Knowledge in all academic fields progresses incrementally, building on past achievements. This is probably most evident in science and engineering, but occasionally it happens with history too, giving us new insights about the past. Blogger Indian Jen has posted this: (emphasis added)
The American Civil War was the most devastating American Conflict in our history. New research indicates that the death toll was significantly higher than previously determined.
“The Civil War left a culture of death, a culture of mourning, beyond anything Americans had ever experienced or imagined,” David Blight, Yale University.
Previous estimates had put the death toll at around 620,000 (with most dying from infection and disease). New research puts than number at 750,000 (more than 21% higher than previous determinations).
(Follow her link for the source of the information.)
Coincidentally a related article that corroborated Gatling’s idea caught my eye in this month’s Military Officer magazine. Author Mark Cantrell relates the history of machine guns, noting their origin in the Civil War: (emphasis added)
When the bamboo “hand cannon” was invented in China around 1250, its creators had no idea the crude weapon someday would revolutionize warfare. From that first invention came muskets and cannons and, later, pistols and rifles. But until the mid-19th century, guns shot single projectiles, one at a time. After the Civil War began in 1861, however, a man named Richard Gatling patented an invention that represented a quantum leap in the evolution of firearms.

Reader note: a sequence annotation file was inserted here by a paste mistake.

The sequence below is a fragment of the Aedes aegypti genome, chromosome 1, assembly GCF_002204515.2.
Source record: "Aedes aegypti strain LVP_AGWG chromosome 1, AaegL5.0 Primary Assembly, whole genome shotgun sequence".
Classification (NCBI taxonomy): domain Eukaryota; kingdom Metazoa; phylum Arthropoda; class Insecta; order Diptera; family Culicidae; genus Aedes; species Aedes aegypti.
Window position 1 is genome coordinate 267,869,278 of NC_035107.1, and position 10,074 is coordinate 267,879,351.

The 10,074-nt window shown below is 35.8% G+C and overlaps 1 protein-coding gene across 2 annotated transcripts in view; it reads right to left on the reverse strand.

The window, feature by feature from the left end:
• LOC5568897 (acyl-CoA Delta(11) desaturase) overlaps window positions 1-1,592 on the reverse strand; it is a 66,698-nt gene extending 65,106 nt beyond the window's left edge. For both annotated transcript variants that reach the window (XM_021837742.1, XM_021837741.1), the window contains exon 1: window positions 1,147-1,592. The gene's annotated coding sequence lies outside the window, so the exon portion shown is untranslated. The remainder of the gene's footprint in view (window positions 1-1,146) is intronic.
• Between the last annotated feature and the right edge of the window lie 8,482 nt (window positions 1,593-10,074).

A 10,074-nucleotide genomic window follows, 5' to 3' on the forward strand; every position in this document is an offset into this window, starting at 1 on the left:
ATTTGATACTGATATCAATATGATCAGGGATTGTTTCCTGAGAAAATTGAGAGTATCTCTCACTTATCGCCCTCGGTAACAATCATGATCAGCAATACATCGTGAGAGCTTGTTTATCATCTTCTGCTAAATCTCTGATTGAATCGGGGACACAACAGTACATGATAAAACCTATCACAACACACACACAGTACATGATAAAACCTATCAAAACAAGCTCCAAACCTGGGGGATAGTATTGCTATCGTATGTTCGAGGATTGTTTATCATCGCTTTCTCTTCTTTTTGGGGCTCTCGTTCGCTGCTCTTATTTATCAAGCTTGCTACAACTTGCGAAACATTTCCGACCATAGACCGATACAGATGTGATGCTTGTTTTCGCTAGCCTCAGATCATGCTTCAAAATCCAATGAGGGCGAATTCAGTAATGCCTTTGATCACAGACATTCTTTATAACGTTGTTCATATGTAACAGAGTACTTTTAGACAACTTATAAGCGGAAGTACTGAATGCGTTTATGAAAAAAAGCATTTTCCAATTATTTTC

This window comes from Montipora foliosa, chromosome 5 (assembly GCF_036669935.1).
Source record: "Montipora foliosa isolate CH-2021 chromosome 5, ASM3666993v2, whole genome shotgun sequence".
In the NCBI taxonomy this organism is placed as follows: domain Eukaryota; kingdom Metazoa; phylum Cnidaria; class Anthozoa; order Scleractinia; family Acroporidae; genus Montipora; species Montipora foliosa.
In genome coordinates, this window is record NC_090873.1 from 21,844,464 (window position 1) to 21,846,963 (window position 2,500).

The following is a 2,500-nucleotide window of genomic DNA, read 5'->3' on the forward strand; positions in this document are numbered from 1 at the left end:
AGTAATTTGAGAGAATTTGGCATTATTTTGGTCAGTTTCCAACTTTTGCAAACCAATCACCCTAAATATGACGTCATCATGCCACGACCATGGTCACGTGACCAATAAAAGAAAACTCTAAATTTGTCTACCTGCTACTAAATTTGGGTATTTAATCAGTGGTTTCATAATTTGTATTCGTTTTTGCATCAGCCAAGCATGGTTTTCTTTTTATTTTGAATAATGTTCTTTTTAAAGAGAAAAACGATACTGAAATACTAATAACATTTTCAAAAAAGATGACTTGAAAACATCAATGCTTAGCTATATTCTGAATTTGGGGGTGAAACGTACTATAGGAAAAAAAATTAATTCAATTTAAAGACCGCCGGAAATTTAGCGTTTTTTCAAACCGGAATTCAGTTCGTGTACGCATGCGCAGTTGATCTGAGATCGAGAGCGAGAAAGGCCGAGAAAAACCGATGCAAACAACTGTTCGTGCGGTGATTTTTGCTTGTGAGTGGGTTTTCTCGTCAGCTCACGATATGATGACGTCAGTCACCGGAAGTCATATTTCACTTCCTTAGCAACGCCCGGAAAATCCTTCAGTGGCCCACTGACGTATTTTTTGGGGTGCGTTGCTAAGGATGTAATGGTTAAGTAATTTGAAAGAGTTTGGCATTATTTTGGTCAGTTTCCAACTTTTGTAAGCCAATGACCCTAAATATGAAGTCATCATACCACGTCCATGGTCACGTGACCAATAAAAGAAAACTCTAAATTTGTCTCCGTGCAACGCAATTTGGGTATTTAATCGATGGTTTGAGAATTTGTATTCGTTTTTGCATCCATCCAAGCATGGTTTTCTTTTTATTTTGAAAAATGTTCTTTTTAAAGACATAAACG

Gatling was born on a farm in Hartford County, N.C., in 1818 and followed in his father’s footsteps as an inventor. After earning a medical degree in 1850, he moved to Cincinnati, where he lived near a railroad station. There he saw the bodies of Civil War soldiers returning from the battlefield, and he noted more of them had died from illness than from bullet wounds.
The sight sparked an idea: Gatling would create a weapon so devastating and superior in its firepower that opposing armies would have no chance of victory. In an 1877 letter to the niece of Samuel Colt, he wrote: “It occurred to me that if I could invent a machine — a gun — which could by its rapidity of fire enable one man to do as much battle duty as a hundred, that it would, to a large extent supersede the necessity of large armies, and consequently, exposure to battle and disease [would] be greatly diminished.”
Gatling’s first gun had six barrels, which fired .58-caliber minié balls, connected to a gearing system with a hand crank. In the spring of 1862, Gatling demonstrated his gun in Indianapolis before thousands of people, including Army representatives and the governor of Indiana. The presentation brought him financial backing, and Gatling enlisted Miles H. Greenwood and Co. to produce six prototype guns at its Eagle Iron Works factory in Cincinnati.
The day after he paid Greenwood $6,000 for the guns, however, the factory burned to the ground, melting his prototypes into lumps of brass and destroying all his plans. Undaunted, Gatling came up with an even better design that used rimfire ammunition and soon had 12 more prototypes under construction. Union Gen. Benjamin F. Butler was so impressed with the guns he bought them with his own funds and used them in the siege of Petersburg, Va., from 1864-1865.
Gatling’s notion about a more efficient weapon making war safer and shorter seems to make sense given the nature of it at the time. Dying young from a variety of causes, even infections of minor scrapes, was pretty common in those days. I’m sure they had “shell shock”, a.k.a. PTSD, then too, but just getting home alive would have been a big deal. For context though I’m thinking more about Steven Crane’s The Red Badge of Courage. What would Gatling have thought about modern weaponry, suicide bombers, roadside bombs and an 11-year war, I wonder?
The MOAA article follows the development of the machine gun through the present time, for those who want to know more about it. It’s not a long article.